What is a triatomine bug and what does it look like?
Triatomine bugs are a type of reduviid bug that can carry the parasite Trypanosoma cruzi that causes Chagas disease.
Where are triatomine bugs typically found?
Triatomine bugs (also called reduviid bugs, “kissing” bugs, assassin bugs, cone-nosed bugs, and blood suckers) can live indoors, in cracks and holes of substandard housing, or in a variety of outdoor settings including:
- Beneath porches
- Between rocky structures
- Under cement
- In rock, wood, brush piles, or beneath bark
- In rodent nests or animal burrows
- In outdoor dog houses or kennels
- In chicken coops or houses
They are typically found in the southern United States, Mexico, Central America, and South America (as far south as southern Argentina). The map below details triatomine occurrence by U.S. state.
Eleven different species of triatomine bugs have been found in the southern United States:
- Paratriatoma hirsuta
- Triatoma gerstaeckeri
- Triatoma incrassata
- Triatoma indictiva
- Triatoma lecticularia
- Triatoma neotomae
- Triatoma protracta
- Triatoma recurva
- Triatoma rubida
- Triatoma rubrofasciata
- Triatoma sanguisuga
Triatomines are primarily nocturnal and feed on the blood of mammals (including humans), birds, and reptiles. Triatomine bugs live in a wide range of environmental settings, generally within close proximity to a blood host. In areas of Latin America where human Chagas disease is an important public health problem, the bugs nest in cracks and holes of substandard housing.
Because most indoor structures in the United States are built with plastered walls and sealed entryways to prevent insect invasion, triatomine bugs rarely infest indoor areas of houses. Discovery of immature stages of the bug (wingless, smaller nymphs) inside may be an indication of infestation. When the bugs are found inside, they are likely to be in one of the following settings:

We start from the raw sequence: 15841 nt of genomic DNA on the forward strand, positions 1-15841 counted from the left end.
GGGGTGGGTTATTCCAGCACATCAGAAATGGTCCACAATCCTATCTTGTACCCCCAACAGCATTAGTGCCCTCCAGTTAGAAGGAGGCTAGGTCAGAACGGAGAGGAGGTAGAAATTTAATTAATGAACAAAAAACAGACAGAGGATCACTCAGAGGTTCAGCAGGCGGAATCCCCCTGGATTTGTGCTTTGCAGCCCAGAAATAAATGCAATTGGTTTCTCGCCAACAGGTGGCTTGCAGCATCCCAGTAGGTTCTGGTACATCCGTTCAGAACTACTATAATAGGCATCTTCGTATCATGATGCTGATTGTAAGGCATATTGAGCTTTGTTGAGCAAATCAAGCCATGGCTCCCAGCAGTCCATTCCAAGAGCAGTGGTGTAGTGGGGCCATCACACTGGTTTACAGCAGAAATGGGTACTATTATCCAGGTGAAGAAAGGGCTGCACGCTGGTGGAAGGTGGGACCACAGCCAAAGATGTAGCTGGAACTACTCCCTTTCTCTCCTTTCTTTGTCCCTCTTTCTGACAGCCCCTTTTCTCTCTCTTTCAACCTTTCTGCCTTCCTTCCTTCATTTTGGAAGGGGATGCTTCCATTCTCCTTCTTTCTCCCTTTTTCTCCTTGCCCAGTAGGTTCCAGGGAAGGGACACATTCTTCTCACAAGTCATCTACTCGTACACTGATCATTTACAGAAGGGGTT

- Near pet resting areas
- In areas of rodent infestation
- In and around beds and bedrooms, especially under or near mattresses or night stands
How can I keep triatomine bugs away from my home?
Synthetic pyrethroid sprays have been used successfully in Latin America to eliminate house infestations. Although similar chemicals are available in the United States, none have been specifically approved for use against triatomine bugs. A licensed pest control operator should be consulted if considering the use of insecticides. Please note that roach hotels or other “bait” formulations do not work against triatomine bugs. Long lasting insecticide treated bednets and curtains have been shown to kill these bugs.
Other precautions to prevent house infestation include:
- Sealing cracks and gaps around windows, walls, roofs, and doors
- Removing wood, brush, and rock piles near your house
- Using screens on doors and windows and repairing any holes or tears
- If possible, making sure yard lights are not close to your house (lights can attract the bugs)
- Sealing holes and cracks leading to the attic, crawl spaces below the house, and to the outside
- Having pets sleep indoors, especially at night
- Keeping your house and any outdoor pet resting areas clean, in addition to periodically checking both areas for the presence of bugs
How can I tell if the bug I’ve found is a triatomine and not another kind of bug?
There are many beetles and non-triatomine reduviid bugs that resemble the triatomine bug. Two examples of non-triatomine reduviid bugs that do not feed on human blood are the wheel bug and the assassin bug. Some plant-feeding bugs, such as Coreidae, also resemble the triatomine. If you are unsure if the bug you’ve found is a triatomine, you may wish to consult with an expert, such as an entomologist, for clarification.